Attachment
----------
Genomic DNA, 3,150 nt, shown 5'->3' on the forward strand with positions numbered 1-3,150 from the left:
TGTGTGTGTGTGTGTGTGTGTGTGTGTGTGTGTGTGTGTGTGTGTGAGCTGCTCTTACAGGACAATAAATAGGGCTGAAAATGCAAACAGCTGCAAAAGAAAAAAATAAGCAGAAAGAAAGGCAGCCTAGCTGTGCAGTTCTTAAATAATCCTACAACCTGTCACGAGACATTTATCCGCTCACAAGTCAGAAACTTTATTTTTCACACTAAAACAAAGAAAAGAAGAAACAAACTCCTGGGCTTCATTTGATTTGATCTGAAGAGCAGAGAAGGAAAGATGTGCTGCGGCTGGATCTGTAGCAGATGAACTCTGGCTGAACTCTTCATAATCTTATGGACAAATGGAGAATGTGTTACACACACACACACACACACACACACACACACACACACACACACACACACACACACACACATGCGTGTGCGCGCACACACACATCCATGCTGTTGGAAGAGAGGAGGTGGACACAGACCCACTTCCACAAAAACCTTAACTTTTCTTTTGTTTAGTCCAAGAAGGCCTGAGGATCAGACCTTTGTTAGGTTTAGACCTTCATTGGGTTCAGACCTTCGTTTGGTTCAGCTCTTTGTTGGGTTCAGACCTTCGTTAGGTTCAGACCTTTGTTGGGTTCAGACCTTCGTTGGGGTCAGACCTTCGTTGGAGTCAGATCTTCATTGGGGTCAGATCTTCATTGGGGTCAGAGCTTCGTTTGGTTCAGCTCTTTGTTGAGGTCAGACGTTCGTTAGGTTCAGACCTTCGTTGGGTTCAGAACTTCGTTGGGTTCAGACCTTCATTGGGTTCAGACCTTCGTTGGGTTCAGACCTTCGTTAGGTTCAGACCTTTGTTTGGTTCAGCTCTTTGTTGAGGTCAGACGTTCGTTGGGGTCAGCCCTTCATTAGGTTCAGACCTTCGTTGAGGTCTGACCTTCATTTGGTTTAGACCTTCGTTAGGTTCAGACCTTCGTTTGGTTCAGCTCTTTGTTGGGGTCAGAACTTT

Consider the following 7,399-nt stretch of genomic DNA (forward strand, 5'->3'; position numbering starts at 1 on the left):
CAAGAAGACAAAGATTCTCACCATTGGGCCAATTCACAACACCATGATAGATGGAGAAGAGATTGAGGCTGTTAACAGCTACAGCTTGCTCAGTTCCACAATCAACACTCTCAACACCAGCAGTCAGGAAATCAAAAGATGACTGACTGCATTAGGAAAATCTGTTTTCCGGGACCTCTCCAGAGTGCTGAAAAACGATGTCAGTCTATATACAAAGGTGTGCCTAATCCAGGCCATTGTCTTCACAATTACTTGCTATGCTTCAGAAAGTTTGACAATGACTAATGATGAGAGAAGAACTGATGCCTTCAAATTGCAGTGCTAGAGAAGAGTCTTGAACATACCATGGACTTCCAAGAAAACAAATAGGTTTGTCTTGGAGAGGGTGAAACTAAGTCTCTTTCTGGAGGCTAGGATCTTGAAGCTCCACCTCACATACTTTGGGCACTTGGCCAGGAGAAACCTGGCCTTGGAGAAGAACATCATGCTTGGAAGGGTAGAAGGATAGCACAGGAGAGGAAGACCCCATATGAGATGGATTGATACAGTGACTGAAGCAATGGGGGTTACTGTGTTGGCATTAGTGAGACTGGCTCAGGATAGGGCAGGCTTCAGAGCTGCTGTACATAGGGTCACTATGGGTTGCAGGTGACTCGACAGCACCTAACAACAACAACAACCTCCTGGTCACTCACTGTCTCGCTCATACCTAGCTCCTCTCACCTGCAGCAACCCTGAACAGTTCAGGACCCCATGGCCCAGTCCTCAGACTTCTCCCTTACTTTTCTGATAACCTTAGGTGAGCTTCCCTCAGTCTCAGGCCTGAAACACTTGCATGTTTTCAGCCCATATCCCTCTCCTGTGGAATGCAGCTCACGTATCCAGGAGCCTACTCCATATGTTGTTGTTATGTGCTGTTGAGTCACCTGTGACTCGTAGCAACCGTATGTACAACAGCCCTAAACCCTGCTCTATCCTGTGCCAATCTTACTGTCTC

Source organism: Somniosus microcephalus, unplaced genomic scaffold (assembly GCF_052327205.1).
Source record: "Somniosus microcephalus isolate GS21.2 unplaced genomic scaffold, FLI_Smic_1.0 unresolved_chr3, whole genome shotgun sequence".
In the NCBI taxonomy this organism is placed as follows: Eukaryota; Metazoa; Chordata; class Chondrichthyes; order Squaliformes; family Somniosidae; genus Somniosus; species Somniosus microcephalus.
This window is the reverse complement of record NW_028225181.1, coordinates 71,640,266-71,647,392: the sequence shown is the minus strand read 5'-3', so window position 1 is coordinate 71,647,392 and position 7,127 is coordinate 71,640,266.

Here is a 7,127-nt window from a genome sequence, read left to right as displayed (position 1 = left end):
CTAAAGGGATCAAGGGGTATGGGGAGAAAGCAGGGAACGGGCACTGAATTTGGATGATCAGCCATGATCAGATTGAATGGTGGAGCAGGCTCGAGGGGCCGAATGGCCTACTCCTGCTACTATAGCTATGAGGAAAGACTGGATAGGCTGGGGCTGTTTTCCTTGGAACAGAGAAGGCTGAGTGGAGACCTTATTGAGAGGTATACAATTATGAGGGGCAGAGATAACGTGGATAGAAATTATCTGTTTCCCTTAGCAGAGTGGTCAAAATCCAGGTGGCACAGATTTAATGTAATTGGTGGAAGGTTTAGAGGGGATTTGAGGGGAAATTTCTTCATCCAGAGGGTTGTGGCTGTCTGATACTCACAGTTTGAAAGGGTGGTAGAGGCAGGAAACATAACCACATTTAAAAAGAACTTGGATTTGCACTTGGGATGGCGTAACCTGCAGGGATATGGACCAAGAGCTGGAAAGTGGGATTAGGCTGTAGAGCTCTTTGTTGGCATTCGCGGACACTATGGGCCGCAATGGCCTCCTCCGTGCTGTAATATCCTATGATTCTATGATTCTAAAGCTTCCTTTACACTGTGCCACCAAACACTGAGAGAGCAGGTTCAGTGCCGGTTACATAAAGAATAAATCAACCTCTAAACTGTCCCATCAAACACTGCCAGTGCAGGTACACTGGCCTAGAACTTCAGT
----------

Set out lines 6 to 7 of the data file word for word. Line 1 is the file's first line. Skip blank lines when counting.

Source record: "Somniosus microcephalus isolate GS21.2 unplaced genomic scaffold, FLI_Smic_1.0 unresolved_chr3, whole genome shotgun sequence".
In the NCBI taxonomy this organism is placed as follows: Eukaryota; Metazoa; Chordata; class Chondrichthyes; order Squaliformes; family Somniosidae; genus Somniosus; species Somniosus microcephalus.